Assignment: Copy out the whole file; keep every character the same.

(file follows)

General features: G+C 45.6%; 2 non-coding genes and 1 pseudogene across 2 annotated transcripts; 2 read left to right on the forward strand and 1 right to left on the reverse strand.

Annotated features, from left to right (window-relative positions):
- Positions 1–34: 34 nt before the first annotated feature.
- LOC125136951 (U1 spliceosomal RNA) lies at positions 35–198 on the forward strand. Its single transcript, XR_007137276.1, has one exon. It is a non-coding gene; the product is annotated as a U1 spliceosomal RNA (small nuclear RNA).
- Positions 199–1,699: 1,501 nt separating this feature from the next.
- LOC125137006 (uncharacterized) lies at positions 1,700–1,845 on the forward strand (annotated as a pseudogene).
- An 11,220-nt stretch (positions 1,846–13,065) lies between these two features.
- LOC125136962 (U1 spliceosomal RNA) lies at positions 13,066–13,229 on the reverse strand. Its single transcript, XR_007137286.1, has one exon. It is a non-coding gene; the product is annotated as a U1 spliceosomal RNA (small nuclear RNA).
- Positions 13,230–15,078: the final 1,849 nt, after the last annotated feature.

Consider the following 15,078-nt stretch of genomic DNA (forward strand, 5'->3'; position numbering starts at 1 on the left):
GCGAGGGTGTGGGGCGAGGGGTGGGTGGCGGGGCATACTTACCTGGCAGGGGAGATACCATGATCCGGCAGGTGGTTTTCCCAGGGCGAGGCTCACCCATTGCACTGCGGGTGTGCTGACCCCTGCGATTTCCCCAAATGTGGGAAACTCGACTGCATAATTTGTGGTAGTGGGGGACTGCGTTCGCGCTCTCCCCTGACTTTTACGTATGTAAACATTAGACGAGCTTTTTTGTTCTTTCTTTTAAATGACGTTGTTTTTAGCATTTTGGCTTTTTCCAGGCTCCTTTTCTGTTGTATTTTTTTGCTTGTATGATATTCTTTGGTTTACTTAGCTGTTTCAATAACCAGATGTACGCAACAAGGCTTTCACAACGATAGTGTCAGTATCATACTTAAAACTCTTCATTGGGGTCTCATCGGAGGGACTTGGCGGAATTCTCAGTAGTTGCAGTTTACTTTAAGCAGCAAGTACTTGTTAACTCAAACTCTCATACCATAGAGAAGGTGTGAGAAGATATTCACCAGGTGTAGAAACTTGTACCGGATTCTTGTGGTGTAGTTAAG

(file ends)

General features: G+C 45.6%; 2 non-coding genes and 1 pseudogene across 2 annotated transcripts; 2 read left to right on the forward strand and 1 right to left on the reverse strand.

Annotated features, from left to right (window-relative positions):
- Positions 1–34: 34 nt before the first annotated feature.
- LOC125136951 (U1 spliceosomal RNA) lies at positions 35–198 on the forward strand. Its single transcript, XR_007137276.1, has one exon. It is a non-coding gene; the product is annotated as a U1 spliceosomal RNA (small nuclear RNA).
- Positions 199–1,699: 1,501 nt separating this feature from the next.
- LOC125137006 (uncharacterized) lies at positions 1,700–1,845 on the forward strand (annotated as a pseudogene).
- An 11,220-nt stretch (positions 1,846–13,065) lies between these two features.
- LOC125136962 (U1 spliceosomal RNA) lies at positions 13,066–13,229 on the reverse strand. Its single transcript, XR_007137286.1, has one exon. It is a non-coding gene; the product is annotated as a U1 spliceosomal RNA (small nuclear RNA).
- Positions 13,230–15,078: the final 1,849 nt, after the last annotated feature.

Consider the following 15,078-nt stretch of genomic DNA (forward strand, 5'->3'; position numbering starts at 1 on the left):
GCGAGGGTGTGGGGCGAGGGGTGGGTGGCGGGGCATACTTACCTGGCAGGGGAGATACCATGATCCGGCAGGTGGTTTTCCCAGGGCGAGGCTCACCCATTGCACTGCGGGTGTGCTGACCCCTGCGATTTCCCCAAATGTGGGAAACTCGACTGCATAATTTGTGGTAGTGGGGGACTGCGTTCGCGCTCTCCCCTGACTTTTACGTATGTAAACATTAGACGAGCTTTTTTGTTCTTTCTTTTAAATGACGTTGTTTTTAGCATTTTGGCTTTTTCCAGGCTCCTTTTCTGTTGTATTTTTTTGCTTGTATGATATTCTTTGGTTTACTTAGCTGTTTCAATAACCAGATGTACGCAACAAGGCTTTCACAACGATAGTGTCAGTATCATACTTAAAACTCTTCATTGGGGTCTCATCGGAGGGACTTGGCGGAATTCTCAGTAGTTGCAGTTTACTTTAAGCAGCAAGTACTTGTTAACTCAAACTCTCATACCATAGAGAAGGTGTGAGAAGATATTCACCAGGTGTAGAAACTTGTACCGGATTCTTGTGGTGTAGTTAAG